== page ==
THE COLLEGE OF LAW
The preservation of high ideals has always been-in the history of every institution-a glorious tradition. This is so because it is in this intellectual inheritance where the worth of a college is put into test. Thus, the College of Law of the University of Manila can be mightily proud of her past which is studded with meritorious achievements.
On March 12, 1919, the College of Law was organized and was given government recognition on November 1, 1920. It was formally incorporated into the University during the academic year 1921-1922. Barely after two years of its founding, the College of Law caught public attention and gained popular acclaim when two of its graduates: Pablo Payawal, who later became a prominent law practitioner, and Jose Carlos, who became a Judge, copped the first and second places, respectively, in the 1920 Bar Examinations.
Three years later, former Civil Service Commissioner Amado Del Rosario and Cipriano Primicias, who became a majority floor leader in the defunct Senate and who was one of the vice-presidential nominees for the 1961 national elections, followed suit by garnering the second and six places, respectively, in 1922 Bar Examinations. And during the three years that followed, the graduates of the college easily hurdled the Bar with 100 percent passing average. This achievement of the college was so impressive that the pre-war Tribune and Philippine Herald newspapers were all praises for the University of Manila.
In 1933, Lope Quimbo, Manuel Alvero, and Guillermo Blanco became the first, second, and tenth placers in the Bar Examinations respectively. In 1936, the college again produced another batch of topnotchers where Teodorico Martin was the sixth placer who became the Dean of the College of Law of the San Sebastian Recoletos-Manila and University of the East.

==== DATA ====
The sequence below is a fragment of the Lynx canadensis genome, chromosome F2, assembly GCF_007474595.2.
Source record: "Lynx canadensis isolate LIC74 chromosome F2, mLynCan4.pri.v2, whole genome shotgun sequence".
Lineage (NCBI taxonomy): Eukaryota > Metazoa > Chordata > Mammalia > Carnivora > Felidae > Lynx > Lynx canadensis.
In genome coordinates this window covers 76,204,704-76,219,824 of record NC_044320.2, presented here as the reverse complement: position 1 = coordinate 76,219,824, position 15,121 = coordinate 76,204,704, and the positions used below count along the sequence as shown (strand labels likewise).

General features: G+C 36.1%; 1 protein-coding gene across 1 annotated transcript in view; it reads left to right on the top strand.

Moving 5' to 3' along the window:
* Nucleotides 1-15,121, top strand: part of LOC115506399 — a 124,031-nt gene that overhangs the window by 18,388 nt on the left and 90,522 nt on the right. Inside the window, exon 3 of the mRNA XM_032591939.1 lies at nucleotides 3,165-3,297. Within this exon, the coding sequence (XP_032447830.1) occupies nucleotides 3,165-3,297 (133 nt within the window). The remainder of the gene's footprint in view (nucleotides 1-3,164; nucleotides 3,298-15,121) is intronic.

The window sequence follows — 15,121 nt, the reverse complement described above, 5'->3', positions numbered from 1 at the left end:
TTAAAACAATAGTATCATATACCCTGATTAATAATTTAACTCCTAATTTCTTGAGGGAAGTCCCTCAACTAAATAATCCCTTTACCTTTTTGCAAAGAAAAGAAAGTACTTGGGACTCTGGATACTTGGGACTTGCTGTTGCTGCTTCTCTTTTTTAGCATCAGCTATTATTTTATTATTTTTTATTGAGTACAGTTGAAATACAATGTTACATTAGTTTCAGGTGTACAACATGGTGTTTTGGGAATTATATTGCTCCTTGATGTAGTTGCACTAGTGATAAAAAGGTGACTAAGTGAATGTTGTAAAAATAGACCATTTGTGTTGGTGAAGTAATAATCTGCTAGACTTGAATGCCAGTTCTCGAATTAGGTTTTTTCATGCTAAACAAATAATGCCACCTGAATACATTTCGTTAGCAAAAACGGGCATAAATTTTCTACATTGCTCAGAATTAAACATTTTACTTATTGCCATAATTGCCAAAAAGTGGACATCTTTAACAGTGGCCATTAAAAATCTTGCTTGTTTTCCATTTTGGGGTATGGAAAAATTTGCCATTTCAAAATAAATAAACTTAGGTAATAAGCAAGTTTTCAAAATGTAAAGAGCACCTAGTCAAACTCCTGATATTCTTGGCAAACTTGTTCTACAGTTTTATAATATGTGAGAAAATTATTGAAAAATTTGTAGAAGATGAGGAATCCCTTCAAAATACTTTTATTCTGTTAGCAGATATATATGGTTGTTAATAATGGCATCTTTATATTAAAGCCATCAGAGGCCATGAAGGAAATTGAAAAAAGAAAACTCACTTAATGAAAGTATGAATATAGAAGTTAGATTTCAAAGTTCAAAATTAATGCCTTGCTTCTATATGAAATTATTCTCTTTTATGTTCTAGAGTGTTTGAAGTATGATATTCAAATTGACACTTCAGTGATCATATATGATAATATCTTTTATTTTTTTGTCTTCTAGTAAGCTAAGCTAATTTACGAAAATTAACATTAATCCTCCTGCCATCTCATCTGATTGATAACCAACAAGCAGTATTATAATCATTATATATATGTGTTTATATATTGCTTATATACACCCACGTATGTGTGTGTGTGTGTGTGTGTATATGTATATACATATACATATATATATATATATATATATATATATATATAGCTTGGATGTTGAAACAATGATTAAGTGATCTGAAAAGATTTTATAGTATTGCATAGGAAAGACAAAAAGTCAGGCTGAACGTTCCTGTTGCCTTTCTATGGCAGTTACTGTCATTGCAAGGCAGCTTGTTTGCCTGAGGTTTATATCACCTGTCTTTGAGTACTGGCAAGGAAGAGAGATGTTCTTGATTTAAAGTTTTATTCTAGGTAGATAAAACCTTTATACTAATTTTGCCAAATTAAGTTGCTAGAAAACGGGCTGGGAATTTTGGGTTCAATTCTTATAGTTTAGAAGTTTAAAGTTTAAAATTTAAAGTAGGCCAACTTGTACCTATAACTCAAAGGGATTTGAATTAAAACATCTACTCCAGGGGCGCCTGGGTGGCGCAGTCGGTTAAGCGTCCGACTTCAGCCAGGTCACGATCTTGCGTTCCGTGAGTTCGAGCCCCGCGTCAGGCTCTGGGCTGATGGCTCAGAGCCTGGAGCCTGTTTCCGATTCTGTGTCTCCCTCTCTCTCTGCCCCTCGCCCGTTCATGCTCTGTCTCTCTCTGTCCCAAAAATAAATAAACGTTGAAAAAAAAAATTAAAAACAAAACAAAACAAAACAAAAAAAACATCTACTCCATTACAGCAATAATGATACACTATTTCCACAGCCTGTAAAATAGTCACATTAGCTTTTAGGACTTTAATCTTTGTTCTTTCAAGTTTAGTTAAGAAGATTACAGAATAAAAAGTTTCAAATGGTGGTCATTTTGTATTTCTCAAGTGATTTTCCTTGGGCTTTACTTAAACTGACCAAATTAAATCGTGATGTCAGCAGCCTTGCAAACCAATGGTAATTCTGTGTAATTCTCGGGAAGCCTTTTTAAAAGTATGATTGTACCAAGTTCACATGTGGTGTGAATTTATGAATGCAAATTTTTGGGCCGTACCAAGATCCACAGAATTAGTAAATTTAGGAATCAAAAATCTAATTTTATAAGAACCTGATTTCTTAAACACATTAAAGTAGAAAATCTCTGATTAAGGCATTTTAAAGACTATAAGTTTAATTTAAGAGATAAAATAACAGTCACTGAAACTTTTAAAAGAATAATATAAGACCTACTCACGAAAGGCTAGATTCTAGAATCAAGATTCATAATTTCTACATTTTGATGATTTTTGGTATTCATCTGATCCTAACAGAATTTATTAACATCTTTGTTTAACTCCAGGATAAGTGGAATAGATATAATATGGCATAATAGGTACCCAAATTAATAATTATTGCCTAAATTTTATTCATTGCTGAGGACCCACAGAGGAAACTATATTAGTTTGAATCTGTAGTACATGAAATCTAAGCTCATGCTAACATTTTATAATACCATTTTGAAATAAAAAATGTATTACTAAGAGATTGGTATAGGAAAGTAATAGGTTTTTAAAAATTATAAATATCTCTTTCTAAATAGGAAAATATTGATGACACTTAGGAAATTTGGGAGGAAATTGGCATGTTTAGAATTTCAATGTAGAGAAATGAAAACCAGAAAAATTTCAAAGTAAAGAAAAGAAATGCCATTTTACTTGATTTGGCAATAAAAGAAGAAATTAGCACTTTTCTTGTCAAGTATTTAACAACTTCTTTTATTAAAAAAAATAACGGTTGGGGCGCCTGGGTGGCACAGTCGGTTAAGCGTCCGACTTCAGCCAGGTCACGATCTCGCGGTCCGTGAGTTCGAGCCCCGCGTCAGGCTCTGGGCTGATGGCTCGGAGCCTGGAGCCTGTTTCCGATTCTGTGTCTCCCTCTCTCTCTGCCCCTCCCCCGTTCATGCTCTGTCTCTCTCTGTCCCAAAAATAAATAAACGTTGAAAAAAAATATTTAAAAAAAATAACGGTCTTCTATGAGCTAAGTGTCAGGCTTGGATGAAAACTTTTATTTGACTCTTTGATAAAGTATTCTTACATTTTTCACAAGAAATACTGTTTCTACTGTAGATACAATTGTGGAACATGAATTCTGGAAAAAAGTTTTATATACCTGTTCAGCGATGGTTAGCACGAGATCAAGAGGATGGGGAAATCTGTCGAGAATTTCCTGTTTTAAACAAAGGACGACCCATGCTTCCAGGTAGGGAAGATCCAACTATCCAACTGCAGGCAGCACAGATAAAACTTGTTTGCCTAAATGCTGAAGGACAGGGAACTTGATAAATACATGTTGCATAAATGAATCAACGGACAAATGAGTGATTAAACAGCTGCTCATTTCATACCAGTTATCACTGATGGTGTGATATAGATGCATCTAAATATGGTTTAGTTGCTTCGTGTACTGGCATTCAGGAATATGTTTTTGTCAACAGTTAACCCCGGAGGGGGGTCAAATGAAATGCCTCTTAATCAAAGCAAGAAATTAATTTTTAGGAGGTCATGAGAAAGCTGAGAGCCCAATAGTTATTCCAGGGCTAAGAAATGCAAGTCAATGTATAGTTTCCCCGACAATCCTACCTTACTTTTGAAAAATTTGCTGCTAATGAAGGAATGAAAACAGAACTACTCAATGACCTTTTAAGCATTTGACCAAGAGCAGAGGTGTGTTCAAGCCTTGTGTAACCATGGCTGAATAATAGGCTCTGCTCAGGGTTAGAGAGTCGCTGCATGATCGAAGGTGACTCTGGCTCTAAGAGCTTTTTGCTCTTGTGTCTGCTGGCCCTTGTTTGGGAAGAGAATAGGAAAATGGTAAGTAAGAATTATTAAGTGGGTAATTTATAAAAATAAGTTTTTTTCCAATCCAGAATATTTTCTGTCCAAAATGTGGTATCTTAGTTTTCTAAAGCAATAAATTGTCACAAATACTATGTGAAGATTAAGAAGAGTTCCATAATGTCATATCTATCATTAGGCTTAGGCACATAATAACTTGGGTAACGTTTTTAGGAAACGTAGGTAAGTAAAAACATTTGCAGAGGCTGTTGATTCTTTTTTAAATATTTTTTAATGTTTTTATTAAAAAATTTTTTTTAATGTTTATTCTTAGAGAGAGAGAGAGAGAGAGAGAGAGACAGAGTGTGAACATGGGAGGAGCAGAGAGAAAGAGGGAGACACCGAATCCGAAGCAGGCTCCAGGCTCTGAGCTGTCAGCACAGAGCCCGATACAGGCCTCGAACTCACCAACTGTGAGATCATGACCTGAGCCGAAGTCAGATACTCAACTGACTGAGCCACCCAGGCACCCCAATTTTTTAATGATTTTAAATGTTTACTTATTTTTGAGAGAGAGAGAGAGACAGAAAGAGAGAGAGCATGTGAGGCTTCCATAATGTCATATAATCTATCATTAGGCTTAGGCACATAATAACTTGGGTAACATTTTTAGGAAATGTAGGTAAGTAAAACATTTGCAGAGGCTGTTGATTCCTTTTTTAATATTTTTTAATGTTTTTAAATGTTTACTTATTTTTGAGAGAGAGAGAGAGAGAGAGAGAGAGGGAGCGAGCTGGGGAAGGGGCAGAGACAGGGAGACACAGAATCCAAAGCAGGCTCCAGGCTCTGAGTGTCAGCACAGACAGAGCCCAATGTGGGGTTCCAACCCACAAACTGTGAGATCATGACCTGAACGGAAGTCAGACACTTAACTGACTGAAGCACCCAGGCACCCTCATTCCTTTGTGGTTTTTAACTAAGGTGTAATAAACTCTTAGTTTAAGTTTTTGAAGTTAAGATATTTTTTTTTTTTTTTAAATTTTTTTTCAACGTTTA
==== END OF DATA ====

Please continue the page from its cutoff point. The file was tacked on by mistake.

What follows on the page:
Again, in 1937, Sixto Domondon copped the tenth place in the Bar Examinations. To continue, in 1938, Emmanuel Pelaez who was to become Vice-President of the Philippines, led that year’s Bar Examinations “elite” by copping the first place. With Emmanuel Pelaez there were also two topnotchers, namely Rodegelio Jalandoni, sixth placer, and Pedro Bacerro, the seventh placer in the Bar Examinations. In the 1940, the college again had a fourth placer in the Bar, in the person of Delfin De Vera.
During the post-war years, the College of Law reasserted its bar supremacy by producing topnotchers. In 1948, Jose M. Evangelista, who was to become ambassador, placed second and established a record high rating of 95.04 percent. Moreover, this feat was duplicated in 1949 by Dominador R. Aytona who also captured the second place. Senator Aytona became a vice-presidential nominee in 1961 under the Nacionalista Party banner. Two years later, in 1951, Vicente Acsay kept up the excellent performance of the college by notching the first place in the Bar Examinations. The good showing of the college continued, for in 1953, Leonardo Amores, who was to become the illustrious faculty member of the college hit the same spot with the highest rating of 95.03 percent.
Up to the present year, the College of Law graduates fared very well in the Bar Examinations with ratings above the national passing percentage. In 2006, the College of Law graduates obtained a 75 percent passing grade in the Bar Examinations, again proving the quality of education being sustained throughout the years by the University of Manila.